Markets in exchange-traded funds, ETFs, could benefit a lot from the upcoming CSDR regulation, which introduces fines against the settlement failures that hamper the market, a panel of stakeholders at the PostTrade 360° Web Summit agreed.
[We expect to be able to complement this article, within a few days, with a video recording of the panel.]
“We do see it as an opportunity. With CSDR coming up we have been approached by ETF market makers and issuers, as well as platforms, to find a solution how to address the low settlement efficiency for ETFs at the moment,” said Jan Treuren, head of product management with EuroCCP, in an afternoon session of the PostTrade 360° Web Summit on Wednesday.
He shared panel with Fabian Rijaarsdam, head of business development at Flow Traders, and Ben Sturgeon, equity derivatives product manager with Tradeweb – under moderation by Marc Knowles of Alpha FMC.
Jan Treuren sees a list of reasons for the poor settlement rates: fragmentation over different exchanges and CSDs, the labour intensity and error risks of the primary markets’ creation-redemption process etc. More netting and better efficiency is what he sees as the opportunity.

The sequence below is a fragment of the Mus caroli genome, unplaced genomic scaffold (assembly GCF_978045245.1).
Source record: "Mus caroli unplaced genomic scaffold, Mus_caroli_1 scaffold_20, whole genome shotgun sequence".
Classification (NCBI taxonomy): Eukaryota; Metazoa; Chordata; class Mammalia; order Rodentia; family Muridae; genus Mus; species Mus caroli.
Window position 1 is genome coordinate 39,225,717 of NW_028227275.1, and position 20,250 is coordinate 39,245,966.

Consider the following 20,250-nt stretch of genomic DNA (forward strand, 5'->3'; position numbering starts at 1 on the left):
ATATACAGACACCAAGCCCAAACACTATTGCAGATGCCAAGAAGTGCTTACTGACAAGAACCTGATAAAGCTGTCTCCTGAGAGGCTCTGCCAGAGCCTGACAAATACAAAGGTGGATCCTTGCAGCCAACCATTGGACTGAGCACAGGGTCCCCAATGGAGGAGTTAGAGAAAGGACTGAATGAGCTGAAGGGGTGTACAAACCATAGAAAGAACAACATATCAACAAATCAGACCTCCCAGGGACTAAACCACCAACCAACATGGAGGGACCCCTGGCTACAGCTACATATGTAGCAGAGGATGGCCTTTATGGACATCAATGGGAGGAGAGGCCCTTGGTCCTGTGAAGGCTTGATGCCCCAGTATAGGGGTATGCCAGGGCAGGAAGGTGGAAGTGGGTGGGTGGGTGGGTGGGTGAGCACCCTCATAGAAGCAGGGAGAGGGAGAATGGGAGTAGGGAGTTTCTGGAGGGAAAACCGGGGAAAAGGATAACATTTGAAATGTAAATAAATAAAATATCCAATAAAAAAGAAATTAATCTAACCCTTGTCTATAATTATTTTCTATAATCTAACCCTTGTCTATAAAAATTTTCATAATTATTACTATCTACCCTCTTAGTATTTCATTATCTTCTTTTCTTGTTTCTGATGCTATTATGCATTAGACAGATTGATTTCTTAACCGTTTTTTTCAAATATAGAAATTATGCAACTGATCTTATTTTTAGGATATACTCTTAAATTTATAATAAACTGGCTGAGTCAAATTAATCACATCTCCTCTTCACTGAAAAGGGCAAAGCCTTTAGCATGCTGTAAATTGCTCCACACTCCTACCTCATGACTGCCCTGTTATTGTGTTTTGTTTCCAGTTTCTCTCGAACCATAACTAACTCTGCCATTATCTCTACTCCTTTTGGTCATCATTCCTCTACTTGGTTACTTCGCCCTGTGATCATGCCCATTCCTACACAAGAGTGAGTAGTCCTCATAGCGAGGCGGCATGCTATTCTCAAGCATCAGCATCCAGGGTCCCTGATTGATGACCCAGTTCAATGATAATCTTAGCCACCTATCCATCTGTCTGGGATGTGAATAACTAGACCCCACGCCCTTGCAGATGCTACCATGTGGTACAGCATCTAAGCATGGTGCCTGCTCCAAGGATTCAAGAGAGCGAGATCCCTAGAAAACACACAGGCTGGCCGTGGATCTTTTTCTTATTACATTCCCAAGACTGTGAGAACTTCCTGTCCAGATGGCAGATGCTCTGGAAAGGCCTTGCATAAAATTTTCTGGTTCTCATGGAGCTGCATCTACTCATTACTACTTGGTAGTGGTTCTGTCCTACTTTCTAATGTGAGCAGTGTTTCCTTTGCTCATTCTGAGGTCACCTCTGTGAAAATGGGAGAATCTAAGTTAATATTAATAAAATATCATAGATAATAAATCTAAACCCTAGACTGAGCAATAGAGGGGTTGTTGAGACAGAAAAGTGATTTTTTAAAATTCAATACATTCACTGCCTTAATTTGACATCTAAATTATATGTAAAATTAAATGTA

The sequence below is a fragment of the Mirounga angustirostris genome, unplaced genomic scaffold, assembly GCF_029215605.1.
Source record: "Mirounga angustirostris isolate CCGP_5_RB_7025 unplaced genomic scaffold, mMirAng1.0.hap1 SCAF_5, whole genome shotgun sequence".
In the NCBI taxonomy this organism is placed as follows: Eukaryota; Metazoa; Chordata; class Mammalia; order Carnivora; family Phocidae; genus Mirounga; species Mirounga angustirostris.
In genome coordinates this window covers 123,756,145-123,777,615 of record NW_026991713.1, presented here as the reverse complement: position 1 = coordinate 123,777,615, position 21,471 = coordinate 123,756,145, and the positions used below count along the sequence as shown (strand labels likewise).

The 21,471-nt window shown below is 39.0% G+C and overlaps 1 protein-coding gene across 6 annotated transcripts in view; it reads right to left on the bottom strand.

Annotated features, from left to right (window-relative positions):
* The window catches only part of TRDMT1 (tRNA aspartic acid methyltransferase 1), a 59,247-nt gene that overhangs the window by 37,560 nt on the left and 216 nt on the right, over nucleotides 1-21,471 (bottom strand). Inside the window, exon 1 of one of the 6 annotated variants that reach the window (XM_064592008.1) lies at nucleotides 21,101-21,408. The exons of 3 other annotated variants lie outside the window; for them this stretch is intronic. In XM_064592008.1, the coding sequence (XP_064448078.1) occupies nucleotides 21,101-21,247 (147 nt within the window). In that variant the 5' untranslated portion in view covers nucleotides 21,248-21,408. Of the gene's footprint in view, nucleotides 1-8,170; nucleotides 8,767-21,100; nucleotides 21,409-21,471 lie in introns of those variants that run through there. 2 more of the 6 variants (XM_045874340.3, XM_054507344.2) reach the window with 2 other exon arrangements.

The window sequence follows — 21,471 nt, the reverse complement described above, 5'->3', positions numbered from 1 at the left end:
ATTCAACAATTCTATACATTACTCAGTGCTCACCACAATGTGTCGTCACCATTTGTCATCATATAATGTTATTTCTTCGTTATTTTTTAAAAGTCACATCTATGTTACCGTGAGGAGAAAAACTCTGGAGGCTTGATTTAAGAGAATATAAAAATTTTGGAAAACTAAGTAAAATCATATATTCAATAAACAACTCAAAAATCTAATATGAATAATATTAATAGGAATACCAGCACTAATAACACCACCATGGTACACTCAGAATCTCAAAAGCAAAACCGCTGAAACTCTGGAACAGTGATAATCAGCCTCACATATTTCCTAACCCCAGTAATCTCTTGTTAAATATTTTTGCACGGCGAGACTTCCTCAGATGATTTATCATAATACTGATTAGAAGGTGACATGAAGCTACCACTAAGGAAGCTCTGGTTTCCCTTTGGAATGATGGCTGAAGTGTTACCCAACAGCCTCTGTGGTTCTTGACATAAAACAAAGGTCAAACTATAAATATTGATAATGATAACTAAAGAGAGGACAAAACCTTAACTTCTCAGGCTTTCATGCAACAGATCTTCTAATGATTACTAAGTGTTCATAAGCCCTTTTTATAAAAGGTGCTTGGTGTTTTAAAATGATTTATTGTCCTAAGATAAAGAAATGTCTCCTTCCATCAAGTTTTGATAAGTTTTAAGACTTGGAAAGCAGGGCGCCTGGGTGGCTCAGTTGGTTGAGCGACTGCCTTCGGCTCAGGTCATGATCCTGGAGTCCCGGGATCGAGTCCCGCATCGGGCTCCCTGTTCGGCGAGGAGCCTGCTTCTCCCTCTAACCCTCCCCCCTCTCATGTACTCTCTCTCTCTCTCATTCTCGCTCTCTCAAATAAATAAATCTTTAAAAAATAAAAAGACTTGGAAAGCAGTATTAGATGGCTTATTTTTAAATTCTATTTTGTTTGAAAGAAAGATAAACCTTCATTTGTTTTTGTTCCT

Buy-siders must choose their paths
The other panelists generally seemed to agree.
Not least Fabian Rijaarsdam emphasised a need to encourage buy-side actors to set their strategies, for example in the secondary market. Ultimately he expects different ways for buy-side participants to clear – priced differently to different client types.
“The rules will be more standardised. Ultimately, the extent to how we can price in the risk of each trade will depend on how the buy side is set up,” said Fabian Rijaarsdam.
“You can think of it as tiers. Everything that is completely CCP cleared will benefit from all the efficiencies and less settlement risk, and that will come back in the spread, so that is where we will have the tightest spreads going forward.”
Those who stay with bilateral OTC settlement could suffer under the penalties and buy-ins of CSDR, though.
“I would like to urge the buy-side to really think about how they are set up.”
“It has changed dramatically”
Ben Sturgeon pointed to the speed of change in how the processes have developed in the last years.
“When you think of the RFQ flow or ETF flow it used to be fully OTC. Now we have the bulk of trades happening on MTFs so they are fully transparent for pre- and post-trade. Once we introduce the CCP we will have a fully cleared model. So though it’s an OTC flow, it has changed dramatically from what it was, say, five years ago. It will end up on-venue and cleared, so there is a real change in how this bilateral trading is happening,” he said.
Our coverage of the PostTrade 360° Web Summit is gathered here.
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